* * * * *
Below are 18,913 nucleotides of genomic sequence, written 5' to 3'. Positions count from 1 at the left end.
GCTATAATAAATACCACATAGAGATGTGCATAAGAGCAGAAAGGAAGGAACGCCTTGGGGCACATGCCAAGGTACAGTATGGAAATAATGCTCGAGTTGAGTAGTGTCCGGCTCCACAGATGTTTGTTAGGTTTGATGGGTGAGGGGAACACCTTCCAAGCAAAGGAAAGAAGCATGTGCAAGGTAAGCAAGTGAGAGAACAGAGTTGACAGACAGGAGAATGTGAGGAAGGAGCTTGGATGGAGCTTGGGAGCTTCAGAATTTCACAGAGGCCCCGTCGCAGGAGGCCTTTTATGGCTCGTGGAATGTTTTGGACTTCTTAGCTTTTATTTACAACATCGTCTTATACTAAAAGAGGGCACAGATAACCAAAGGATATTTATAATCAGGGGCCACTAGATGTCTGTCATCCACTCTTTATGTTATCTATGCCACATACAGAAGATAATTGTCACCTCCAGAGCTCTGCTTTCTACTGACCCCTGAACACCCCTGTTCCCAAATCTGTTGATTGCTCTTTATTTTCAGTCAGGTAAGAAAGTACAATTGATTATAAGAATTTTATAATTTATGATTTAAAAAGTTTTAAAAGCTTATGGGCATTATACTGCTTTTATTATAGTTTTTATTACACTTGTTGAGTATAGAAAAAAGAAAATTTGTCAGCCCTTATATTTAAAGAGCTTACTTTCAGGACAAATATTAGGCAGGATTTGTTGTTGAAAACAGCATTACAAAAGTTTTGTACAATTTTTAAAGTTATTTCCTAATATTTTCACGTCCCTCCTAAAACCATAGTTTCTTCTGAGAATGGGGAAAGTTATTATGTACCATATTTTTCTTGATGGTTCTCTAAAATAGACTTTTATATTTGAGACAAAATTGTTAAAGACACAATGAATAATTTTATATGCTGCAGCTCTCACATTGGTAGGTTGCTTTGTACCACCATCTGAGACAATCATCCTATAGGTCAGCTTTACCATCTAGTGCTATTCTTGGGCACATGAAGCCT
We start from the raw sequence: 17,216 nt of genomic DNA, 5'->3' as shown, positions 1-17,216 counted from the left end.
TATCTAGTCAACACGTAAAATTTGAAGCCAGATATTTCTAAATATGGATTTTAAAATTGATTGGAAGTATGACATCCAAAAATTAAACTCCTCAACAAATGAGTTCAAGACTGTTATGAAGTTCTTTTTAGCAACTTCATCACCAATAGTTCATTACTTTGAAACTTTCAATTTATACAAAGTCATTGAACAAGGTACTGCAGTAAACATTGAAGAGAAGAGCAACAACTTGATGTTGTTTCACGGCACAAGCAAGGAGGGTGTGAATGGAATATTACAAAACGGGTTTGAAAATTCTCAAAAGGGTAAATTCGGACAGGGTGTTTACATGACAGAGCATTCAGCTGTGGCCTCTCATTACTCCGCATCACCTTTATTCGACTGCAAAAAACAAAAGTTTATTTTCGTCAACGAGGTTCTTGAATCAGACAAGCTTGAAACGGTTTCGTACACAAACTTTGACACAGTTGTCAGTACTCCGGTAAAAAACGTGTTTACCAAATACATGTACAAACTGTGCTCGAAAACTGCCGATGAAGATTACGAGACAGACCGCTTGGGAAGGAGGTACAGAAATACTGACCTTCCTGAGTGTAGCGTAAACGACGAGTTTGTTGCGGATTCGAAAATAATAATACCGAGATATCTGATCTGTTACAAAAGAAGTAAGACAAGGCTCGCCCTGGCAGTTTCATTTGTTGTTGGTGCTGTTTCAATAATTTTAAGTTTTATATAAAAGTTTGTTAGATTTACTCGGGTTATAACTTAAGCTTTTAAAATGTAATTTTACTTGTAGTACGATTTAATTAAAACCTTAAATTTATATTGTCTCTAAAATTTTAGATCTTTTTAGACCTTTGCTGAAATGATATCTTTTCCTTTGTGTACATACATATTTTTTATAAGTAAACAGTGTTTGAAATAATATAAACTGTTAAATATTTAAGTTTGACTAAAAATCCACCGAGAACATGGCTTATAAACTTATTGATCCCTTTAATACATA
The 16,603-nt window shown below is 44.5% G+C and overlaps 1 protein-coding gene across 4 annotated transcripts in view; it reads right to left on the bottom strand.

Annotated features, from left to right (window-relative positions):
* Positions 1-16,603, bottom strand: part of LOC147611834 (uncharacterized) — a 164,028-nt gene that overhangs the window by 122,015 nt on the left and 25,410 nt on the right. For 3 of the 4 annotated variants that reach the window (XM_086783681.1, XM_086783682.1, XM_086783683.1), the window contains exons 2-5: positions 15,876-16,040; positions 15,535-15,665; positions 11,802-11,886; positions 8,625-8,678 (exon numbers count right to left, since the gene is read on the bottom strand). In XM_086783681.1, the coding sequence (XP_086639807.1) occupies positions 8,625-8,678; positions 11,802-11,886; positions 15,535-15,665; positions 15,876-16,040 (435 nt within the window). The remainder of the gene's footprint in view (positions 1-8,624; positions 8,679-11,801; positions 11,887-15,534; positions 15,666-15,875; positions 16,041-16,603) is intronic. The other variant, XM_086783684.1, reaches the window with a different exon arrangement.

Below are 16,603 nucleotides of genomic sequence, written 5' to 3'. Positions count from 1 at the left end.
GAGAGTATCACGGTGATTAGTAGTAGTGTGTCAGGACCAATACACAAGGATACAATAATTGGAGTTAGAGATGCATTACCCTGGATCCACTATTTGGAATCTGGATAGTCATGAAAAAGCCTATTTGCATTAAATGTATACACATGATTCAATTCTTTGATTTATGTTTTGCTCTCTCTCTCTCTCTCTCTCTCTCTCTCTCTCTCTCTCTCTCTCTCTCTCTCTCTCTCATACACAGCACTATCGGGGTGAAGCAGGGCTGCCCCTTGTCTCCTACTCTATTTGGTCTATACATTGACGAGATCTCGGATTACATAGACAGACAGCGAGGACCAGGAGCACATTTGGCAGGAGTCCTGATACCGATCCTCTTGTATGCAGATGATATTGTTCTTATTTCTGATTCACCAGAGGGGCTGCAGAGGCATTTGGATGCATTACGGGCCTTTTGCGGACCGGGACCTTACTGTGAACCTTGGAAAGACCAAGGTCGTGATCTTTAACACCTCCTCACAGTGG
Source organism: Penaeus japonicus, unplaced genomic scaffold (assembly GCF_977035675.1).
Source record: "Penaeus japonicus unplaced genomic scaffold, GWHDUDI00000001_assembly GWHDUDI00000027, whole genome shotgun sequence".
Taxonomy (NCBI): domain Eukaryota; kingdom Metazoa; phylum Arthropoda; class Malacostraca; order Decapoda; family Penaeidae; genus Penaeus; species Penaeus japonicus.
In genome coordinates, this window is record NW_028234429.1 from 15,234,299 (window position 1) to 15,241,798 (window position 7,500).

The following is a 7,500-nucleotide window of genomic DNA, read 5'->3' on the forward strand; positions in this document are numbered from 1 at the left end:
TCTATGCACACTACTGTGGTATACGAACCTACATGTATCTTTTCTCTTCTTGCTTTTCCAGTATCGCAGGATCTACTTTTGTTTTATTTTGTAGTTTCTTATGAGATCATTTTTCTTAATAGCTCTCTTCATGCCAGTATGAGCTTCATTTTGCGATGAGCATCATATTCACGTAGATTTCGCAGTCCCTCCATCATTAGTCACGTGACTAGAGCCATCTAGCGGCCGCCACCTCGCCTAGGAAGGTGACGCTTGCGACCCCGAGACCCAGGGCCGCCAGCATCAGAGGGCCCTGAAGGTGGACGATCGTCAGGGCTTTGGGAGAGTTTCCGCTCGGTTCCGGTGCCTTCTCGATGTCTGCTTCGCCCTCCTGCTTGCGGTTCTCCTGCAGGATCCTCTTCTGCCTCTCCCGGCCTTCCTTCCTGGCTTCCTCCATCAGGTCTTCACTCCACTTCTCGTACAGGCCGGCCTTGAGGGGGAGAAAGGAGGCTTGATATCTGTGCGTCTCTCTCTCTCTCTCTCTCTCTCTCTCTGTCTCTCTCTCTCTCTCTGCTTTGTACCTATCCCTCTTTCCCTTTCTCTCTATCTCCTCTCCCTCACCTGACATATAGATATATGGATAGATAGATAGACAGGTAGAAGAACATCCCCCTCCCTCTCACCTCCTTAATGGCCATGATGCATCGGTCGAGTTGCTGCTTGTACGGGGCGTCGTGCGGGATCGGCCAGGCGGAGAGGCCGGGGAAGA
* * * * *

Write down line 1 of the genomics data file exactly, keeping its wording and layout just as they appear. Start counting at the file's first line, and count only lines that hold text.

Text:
Below are 18,913 nucleotides of genomic sequence, written 5' to 3'. Positions count from 1 at the left end.